The History of Music at Hatfield House
As patrons, dedicatees, commissioners and collectors of music, the Cecil family has formed an important thread through the cultural life of the country. Many of Britain’s most celebrated Tudor and Jacobean musicians crop up in some form in the Hatfield House archive: John Dowland, lutenist and composer, and Nicolas Lanier, first ever Master of the King’s Music, were in the First Earl of Salisbury’s pay. Thomas Morley, William Byrd and Orlando Gibbons, amongst many others, dedicated pieces to him.
The literary connections, too, are star-spangled. There are beautiful manuscripts of poems by Ben Jonson, Thomas Campion and Walter Ralegh. An illustrated book, “Father Hubbard’s Tales, or the Ant and the Nightingale”, with verses by Thomas Middleton, is of particular ornate beauty.
Other unique documents tell of musical supplication – the petition from Byrd and Tallis to Elizabeth I for renewal of their publication patent puts the Cecils at the heart of musical patronage at this period. Dozens of later printed copies of music tell their own tale: Lady Georgiana Cecil (c. 1773-1860, daughter of the first Marquess) was clearly an accomplished musician, with much keyboard and vocal music stemming from her collection. The repertoire is wide-ranging, from operas and oratorios to glees and catches. The later collections of the family include music hall and popular songs of the twenties, thirties and forties.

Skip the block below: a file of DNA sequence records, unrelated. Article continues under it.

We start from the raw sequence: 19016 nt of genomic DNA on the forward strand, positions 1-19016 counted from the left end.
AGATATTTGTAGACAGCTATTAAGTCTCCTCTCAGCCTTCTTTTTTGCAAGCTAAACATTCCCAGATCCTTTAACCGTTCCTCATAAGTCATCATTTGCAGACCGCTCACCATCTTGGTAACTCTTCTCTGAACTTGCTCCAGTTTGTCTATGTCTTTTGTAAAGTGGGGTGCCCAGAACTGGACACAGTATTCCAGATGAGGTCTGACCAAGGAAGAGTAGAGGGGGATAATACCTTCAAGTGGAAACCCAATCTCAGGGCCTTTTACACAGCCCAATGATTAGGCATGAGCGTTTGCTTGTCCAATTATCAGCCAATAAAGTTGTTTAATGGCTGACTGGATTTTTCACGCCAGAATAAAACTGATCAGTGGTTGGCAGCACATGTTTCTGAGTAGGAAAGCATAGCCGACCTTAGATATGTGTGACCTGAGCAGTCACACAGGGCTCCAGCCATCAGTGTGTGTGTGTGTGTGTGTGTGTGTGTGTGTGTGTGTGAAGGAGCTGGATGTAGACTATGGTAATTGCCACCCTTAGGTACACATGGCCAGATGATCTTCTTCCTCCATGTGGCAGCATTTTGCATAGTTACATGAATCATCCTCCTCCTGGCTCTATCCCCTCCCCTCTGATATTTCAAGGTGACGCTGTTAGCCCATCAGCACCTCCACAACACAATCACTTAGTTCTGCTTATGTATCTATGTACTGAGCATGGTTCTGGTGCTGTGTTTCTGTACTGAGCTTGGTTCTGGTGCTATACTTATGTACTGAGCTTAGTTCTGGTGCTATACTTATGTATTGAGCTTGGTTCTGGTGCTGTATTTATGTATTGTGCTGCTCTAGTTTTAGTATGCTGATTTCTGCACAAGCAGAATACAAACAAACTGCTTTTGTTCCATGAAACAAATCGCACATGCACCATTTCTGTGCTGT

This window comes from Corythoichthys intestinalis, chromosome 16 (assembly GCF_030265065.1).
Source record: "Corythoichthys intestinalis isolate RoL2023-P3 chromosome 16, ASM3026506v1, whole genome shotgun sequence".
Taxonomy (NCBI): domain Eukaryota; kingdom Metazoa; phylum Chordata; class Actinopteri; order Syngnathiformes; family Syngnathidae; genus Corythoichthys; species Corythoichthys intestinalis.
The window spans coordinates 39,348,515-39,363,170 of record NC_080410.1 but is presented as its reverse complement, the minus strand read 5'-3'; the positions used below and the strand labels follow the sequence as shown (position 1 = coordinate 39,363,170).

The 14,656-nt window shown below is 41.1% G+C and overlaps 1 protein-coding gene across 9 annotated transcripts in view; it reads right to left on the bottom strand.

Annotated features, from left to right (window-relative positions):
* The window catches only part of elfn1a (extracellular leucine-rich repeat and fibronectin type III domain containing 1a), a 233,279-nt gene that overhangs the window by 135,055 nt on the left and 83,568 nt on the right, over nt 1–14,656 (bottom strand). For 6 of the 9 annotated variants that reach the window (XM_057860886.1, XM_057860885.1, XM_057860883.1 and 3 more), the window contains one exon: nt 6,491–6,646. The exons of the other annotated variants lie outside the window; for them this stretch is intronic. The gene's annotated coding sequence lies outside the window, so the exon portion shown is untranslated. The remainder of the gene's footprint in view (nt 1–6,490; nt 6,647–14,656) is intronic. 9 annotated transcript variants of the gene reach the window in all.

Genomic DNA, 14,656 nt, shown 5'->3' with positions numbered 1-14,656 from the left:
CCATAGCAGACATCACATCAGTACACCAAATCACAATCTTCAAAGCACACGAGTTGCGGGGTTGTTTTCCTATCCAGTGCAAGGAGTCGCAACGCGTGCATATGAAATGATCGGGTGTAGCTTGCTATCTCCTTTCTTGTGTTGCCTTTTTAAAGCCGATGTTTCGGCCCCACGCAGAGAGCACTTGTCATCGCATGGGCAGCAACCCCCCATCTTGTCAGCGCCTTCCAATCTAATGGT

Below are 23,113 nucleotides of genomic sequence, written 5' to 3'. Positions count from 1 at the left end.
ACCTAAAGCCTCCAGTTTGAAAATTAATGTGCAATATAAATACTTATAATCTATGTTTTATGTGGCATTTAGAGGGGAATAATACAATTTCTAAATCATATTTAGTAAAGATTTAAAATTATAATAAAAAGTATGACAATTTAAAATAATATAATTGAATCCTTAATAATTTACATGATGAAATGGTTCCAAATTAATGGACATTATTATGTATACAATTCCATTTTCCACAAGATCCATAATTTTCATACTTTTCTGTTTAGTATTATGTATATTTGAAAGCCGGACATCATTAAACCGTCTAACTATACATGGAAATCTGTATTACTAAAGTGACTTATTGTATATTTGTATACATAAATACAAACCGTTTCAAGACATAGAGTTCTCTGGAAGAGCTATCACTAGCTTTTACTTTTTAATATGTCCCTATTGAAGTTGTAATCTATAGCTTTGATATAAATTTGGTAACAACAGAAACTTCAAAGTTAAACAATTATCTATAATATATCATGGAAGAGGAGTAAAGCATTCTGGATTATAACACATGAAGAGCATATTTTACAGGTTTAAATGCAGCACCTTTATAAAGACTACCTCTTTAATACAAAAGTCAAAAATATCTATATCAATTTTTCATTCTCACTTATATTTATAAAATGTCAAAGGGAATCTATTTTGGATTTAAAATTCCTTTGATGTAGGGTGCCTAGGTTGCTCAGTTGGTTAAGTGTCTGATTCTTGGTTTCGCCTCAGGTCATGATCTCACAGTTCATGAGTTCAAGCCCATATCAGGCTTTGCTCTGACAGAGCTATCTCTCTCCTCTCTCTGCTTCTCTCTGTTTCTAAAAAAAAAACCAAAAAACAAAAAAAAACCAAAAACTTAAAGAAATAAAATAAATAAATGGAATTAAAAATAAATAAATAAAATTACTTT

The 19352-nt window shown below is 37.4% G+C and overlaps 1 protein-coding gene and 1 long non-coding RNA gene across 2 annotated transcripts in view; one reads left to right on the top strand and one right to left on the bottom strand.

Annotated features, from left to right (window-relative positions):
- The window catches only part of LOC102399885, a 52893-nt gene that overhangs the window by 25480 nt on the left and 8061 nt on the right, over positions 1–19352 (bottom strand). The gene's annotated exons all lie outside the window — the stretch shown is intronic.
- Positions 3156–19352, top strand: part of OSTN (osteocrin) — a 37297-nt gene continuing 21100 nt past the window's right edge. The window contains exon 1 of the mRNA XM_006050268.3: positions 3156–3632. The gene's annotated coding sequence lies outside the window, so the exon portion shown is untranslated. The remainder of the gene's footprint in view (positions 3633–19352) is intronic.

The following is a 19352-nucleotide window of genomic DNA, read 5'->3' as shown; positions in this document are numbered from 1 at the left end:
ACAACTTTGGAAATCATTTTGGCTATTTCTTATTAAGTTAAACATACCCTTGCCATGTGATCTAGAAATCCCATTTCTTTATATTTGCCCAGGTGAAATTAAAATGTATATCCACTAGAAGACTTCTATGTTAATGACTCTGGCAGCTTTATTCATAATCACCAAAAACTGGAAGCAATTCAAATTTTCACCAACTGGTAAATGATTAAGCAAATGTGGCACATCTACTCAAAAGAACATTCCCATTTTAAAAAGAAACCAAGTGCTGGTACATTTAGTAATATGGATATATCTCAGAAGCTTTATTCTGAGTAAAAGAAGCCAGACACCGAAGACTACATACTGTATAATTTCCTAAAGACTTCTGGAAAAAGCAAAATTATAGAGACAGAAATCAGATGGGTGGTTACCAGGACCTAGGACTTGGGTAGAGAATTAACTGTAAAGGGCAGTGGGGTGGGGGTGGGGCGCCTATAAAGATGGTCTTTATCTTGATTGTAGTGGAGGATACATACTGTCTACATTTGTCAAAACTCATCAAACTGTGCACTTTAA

Leading up to the 10th anniversary edition of the festival in 2021, musical connections will be drawn from the archives, ranging over the whole panoply of styles. The historic instruments of the house will also add their voice – the Victorian Lewis organ of the chapel and the 1609 Hahn organ of the Armoury.
Robin Harcourt Williams and William Whitehead